CFTR modulation therapy improves predicted FEV1 in patients with heterozygote residual function cystic fibrosis

1. Absolute change in predicted forced expiratory volume in 1 second (FEV1) improved significantly over a 4 and 8-week period among patients assigned tezacaftor-ivacaftor therapy or ivacaftor compared to placebo.

2. Those randomized to the tezacaftor-ivacaftor or ivacaftor treatment groups exhibited significant improvement in cystic fibrosis questionnaire-revised (CFQ-R) respiratory domain score, a quality of life measure for cystic fibrosis patients.

Evidence Rating Level: 1 (Excellent)

Study Rundown: Cystic fibrosis (CF) is a multisystem condition characterized by variant mutations in the cystic fibrosis transmembrane conductance regulator (CFTR) gene, causing impaired chloride ion transport across cell membranes. Various CFTR mutations exhibit residual CFTR function, allowing for pharmaceutical augmentation of these proteins. Ivacaftor improves CFTR channel opening at the cell surface, and tezacaftor improves CFTR protein trafficking to the cell surface. Used together, these treatments have been hypothesized to improve respiratory function in patients with CF.

This phase 3 randomized clinical trial included patients with heterogeneous CFTR mutations and randomized them to receive tezacaftor-ivacaftor, ivacaftor monotherapy, or placebo for 8 weeks. The primary endpoint was to assess any changes in FEV1 respiratory function from baseline compared to 4 and 8 weeks post-intervention. Patients on tezacaftor-ivacaftor or ivacaftor therapy exhibited significant improvement in predicted FEV1 compared to placebo when assessed at 4 and 8 weeks post-treatment. This study indicates that patients who have CF with residual function CFTR mutations may clinically benefit from therapies that involve tezacaftor-ivacaftor or ivacaftor alone.

Click to read the study, published in NEJM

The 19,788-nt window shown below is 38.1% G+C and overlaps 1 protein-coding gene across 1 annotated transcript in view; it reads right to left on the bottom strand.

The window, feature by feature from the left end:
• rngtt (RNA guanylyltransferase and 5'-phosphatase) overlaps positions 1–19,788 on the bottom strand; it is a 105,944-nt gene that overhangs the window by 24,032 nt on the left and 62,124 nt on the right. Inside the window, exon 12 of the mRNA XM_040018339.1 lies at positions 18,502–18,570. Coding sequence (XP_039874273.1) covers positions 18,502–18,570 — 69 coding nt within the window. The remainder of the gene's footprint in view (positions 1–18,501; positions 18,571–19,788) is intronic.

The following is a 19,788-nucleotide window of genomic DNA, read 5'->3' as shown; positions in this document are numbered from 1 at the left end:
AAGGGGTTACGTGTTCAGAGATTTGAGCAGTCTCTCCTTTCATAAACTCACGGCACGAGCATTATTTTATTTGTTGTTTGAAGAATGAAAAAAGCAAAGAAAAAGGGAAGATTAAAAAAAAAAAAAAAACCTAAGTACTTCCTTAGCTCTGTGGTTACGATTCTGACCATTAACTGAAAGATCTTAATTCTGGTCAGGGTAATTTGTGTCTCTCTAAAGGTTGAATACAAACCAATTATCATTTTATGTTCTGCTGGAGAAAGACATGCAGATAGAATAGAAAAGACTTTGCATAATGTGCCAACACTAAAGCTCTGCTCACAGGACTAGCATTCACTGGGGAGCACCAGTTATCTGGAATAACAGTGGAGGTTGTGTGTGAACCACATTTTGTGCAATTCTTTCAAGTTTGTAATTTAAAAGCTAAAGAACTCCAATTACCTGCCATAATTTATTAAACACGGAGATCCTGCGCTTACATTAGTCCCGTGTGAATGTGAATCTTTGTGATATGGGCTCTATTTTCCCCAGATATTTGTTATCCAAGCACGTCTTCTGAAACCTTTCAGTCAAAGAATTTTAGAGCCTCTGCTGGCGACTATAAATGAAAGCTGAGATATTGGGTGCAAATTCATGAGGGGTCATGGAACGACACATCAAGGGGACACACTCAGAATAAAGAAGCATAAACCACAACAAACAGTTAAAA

Relevant Reading: Tezacaftor-ivacaftor in patients with cystic fibrosis homozygous for Phe508del

In-Depth [randomized control trial]: This phase 3 randomized, placebo-controlled crossover trial enrolled 248 patients between 2015 and 2017. Eligible patients were 12 years old or older with heterozygous CFTR mutations (one Phe508 deletion and one residual function mutation) randomized to receive two of three potential treatment regimens: tezacaftor-ivacaftor dual therapy (n = 83), ivacaftor monotherapy (n = 81), or placebo (n = 80) through two 8-week intervention periods separated by an 8-week washout period. The primary endpoint of this study was level of absolute change in the percentage of predicted FEV1 from baseline to 4 and 8 weeks post-intervention between each of the three arms. The key secondary endpoint of this study was the absolute change in CFQ-R respiratory domain score from baseline to 4 and 8 weeks post-intervention.

The mean difference in predicted FEV1 of tezacaftor-ivacaftor compared to placebo was 6.8 percentage points (95%CI, 5.7 to 7.8; p < 0.001) and 4.7 percentage points (95%CI, 3.7 to 5.8; p < 0.001) for ivacaftor compared to placebo. Comparing the treatment groups, the change in predicted FEV1 was greater in the tezacaftor-ivacaftor group compared to the ivacaftor group (mean difference 2.1; 95%CI, 1.2 to 2.9; p < 0.001). CFQ-R respiratory domain scores were higher in the treatment groups compared to placebo by 11.1 points (95%CI, 8.7 to 13.6; p < 0.001) in the tezacaftor-ivacaftor group and 9.7 points (95%CI, 7.2 to 12.2; p < 0.001) for ivacaftor alone. Improvements in secondary endpoints in the active treatment arms compared to placebo included lower sweat chloride concentrations among participants in either treatment arm compared to placebo. Adverse events related to the trial regimen occurred at similar rates in all three groups. Collectively, these results suggest a potential role for tezacaftor-ivacaftor and ivacaftor therapy for patients with CF.

Image: CC/Wiki

©2017 2 Minute Medicine, Inc. All rights reserved. No works may be reproduced without expressed written consent from 2 Minute Medicine, Inc. Inquire about licensing here. No article should be construed as medical advice and is not intended as such by the authors or by 2 Minute Medicine, Inc.